Why did Viktor Korchnoi/Kortchnoi leave the USSR?

Maybe the answer could include a little more trivia since he is such an interesting character.

  • When did this happen ? Could the question include a little more trivia itself, please ? Dec 13, 2012 at 17:29

3 Answers 3


The short story is that the Soviet chess authorities at the time were blocking Korchnoi's progress and severely limiting his opportunities to play, as Karpov had been selected as their favorite son. It was the same sort of impediment that Kasparov later faced when he was on his own path toward dethroning Karpov, and it also echoed the scenario from decades before, when it was rumored/suspected that Paul Keres had been forced to take a backseat to Botvinnik.


Korchnoi wrote a book about this, named "Antichess" (ISBN 5899590017).

Unfortunately, it's in Russian and I don't know if there's an English translation.

  • 2
    See Amazon, also here. I think it is now titled Persona non grata. Someone wrote a review on it on chess.com.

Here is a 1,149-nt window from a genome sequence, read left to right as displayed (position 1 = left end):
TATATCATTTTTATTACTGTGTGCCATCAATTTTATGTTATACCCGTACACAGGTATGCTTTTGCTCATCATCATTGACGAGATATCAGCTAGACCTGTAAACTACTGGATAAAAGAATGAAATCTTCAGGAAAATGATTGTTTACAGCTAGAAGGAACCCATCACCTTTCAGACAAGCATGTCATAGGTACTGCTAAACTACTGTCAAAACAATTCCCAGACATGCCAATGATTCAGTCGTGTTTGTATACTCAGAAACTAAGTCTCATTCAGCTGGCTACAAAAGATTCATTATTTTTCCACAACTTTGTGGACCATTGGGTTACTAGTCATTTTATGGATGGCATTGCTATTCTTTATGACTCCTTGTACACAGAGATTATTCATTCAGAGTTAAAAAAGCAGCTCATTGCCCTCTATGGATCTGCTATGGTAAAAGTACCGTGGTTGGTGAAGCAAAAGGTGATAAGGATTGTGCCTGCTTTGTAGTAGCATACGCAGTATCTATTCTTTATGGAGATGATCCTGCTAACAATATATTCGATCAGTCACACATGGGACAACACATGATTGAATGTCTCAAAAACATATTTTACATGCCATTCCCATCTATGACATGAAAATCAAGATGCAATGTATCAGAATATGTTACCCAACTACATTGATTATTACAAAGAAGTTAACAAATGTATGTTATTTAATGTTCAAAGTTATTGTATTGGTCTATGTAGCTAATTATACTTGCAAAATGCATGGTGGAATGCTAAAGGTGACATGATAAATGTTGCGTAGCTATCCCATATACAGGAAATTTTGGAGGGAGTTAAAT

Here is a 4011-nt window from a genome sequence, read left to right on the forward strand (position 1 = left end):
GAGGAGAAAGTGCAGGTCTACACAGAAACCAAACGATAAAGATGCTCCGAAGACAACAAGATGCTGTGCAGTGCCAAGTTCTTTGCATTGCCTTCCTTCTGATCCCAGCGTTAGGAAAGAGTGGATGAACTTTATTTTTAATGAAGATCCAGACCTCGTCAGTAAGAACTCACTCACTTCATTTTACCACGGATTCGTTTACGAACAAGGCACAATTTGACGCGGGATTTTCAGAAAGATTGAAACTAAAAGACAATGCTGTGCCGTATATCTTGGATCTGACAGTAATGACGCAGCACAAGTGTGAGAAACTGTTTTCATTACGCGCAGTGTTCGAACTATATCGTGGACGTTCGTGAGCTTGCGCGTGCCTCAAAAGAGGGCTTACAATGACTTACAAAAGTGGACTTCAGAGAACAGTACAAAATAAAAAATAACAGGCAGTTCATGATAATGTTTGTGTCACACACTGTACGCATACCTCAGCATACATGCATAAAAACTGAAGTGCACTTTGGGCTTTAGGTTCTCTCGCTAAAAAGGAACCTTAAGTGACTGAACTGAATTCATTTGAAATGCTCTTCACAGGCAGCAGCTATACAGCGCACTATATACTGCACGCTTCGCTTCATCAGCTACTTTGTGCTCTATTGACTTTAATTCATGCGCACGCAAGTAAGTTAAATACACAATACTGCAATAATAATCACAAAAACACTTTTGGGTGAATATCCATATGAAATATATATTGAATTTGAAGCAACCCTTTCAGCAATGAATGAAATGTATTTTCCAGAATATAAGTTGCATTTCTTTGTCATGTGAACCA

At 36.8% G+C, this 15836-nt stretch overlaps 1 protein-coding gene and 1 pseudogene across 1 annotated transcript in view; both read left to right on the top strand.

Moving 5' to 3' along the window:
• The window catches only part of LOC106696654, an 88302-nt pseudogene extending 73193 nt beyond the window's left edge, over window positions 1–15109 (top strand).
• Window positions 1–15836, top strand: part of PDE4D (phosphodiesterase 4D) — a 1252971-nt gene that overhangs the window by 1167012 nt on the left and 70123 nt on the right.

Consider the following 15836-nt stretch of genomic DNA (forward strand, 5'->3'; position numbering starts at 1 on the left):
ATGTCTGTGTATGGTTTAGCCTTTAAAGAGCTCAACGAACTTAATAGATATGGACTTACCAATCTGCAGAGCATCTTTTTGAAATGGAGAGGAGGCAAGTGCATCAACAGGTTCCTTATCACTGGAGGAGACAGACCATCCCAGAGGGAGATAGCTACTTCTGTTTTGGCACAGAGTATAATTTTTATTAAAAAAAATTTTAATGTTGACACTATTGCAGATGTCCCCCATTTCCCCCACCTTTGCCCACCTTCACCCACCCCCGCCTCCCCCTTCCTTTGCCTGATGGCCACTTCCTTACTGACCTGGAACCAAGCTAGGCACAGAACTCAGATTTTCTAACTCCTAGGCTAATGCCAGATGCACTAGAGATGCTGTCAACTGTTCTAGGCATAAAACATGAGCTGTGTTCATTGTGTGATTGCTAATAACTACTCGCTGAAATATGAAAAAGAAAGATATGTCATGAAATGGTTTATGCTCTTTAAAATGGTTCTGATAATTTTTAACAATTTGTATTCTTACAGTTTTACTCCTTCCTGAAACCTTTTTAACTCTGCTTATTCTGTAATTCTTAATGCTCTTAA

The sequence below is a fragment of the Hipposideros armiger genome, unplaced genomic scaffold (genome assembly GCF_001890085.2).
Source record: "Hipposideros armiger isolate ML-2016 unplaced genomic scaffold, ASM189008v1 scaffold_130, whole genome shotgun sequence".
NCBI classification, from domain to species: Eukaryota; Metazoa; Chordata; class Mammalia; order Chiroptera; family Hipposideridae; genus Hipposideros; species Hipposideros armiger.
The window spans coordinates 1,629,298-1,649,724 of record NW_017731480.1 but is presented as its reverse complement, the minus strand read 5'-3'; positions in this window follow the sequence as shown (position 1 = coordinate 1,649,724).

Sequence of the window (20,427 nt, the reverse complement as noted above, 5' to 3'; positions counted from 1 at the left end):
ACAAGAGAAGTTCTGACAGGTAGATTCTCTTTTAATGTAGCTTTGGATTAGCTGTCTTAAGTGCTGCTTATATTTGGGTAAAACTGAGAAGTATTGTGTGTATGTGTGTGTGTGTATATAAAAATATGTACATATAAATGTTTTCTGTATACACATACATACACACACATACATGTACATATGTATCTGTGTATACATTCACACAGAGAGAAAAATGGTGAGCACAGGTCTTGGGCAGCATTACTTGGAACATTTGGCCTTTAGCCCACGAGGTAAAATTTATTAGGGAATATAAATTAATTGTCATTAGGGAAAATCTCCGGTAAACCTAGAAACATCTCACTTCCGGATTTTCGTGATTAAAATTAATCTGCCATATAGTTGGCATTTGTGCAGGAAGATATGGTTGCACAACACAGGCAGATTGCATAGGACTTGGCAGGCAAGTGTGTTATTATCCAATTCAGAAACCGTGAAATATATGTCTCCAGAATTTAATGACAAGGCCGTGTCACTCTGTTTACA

– Daniel
    Jul 20, 2012 at 14:41

While the 1974 match with Karpov was the last straw, it had been building for a decade or more. Korchnoi was never one to just blithely do what he was told, and he felt that Petrosian, especially, was working against him consistently.

In 1963 he was USSR champion, but Petrosian was sent to the Piatigorsky Cup, not him. The Americans sent three tickets, for Keres, Petrosian, and him, but only two were allowed to go.

He complained frequently that Petrosian was being allowed to shake the table in their 73 match (game 5) Korchnoi won, but after the game Petrosian complained that Korchnoi had spoken to him and wanted the match annulled. A very large dispute arose, ending with Petrosian refusing to play, resigning on health grounds. The score at the time was +3=1-1 in favor of Korchnoi.

Korchnoi writes about his early career is "Chess Is My Life" ISBN 06680445280 a slim volume that stops with 1976, right after his defection to the west.

Your Answer

By clicking “Post Your Answer”, you agree to our terms of service and acknowledge you have read our privacy policy.

Not the answer you're looking for? Browse other questions tagged or ask your own question.